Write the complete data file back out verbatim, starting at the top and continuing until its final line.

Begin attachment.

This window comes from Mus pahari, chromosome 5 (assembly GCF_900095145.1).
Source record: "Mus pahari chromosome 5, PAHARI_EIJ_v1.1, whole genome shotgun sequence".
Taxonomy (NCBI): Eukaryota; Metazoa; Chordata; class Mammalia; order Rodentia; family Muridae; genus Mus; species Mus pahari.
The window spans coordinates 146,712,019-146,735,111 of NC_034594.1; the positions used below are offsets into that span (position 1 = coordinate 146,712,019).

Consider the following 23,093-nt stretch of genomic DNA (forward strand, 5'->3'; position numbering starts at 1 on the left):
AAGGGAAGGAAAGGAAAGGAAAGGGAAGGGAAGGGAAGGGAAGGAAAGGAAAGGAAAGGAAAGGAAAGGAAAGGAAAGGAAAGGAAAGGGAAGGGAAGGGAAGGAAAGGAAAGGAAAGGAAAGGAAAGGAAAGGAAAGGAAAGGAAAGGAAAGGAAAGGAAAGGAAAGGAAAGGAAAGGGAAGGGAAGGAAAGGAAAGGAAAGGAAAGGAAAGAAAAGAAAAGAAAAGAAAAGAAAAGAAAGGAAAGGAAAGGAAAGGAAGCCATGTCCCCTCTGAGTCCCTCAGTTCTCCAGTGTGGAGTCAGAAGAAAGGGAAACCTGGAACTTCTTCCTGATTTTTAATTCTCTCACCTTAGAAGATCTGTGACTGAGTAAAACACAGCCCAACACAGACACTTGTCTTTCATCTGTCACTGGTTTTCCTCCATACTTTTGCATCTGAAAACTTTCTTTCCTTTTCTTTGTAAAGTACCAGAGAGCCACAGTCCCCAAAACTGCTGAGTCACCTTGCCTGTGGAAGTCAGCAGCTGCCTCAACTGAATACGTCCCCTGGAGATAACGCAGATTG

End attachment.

This window comes from Mus pahari, chromosome 5 (assembly GCF_900095145.1).
Source record: "Mus pahari chromosome 5, PAHARI_EIJ_v1.1, whole genome shotgun sequence".
Taxonomy (NCBI): Eukaryota; Metazoa; Chordata; class Mammalia; order Rodentia; family Muridae; genus Mus; species Mus pahari.
The window spans coordinates 146,712,019-146,735,111 of NC_034594.1; the positions used below are offsets into that span (position 1 = coordinate 146,712,019).

Consider the following 23,093-nt stretch of genomic DNA (forward strand, 5'->3'; position numbering starts at 1 on the left):
AAGGGAAGGAAAGGAAAGGAAAGGGAAGGGAAGGGAAGGGAAGGAAAGGAAAGGAAAGGAAAGGAAAGGAAAGGAAAGGAAAGGAAAGGGAAGGGAAGGGAAGGAAAGGAAAGGAAAGGAAAGGAAAGGAAAGGAAAGGAAAGGAAAGGAAAGGAAAGGAAAGGAAAGGAAAGGAAAGGGAAGGGAAGGAAAGGAAAGGAAAGGAAAGGAAAGAAAAGAAAAGAAAAGAAAAGAAAAGAAAGGAAAGGAAAGGAAAGGAAGCCATGTCCCCTCTGAGTCCCTCAGTTCTCCAGTGTGGAGTCAGAAGAAAGGGAAACCTGGAACTTCTTCCTGATTTTTAATTCTCTCACCTTAGAAGATCTGTGACTGAGTAAAACACAGCCCAACACAGACACTTGTCTTTCATCTGTCACTGGTTTTCCTCCATACTTTTGCATCTGAAAACTTTCTTTCCTTTTCTTTGTAAAGTACCAGAGAGCCACAGTCCCCAAAACTGCTGAGTCACCTTGCCTGTGGAAGTCAGCAGCTGCCTCAACTGAATACGTCCCCTGGAGATAACGCAGATTG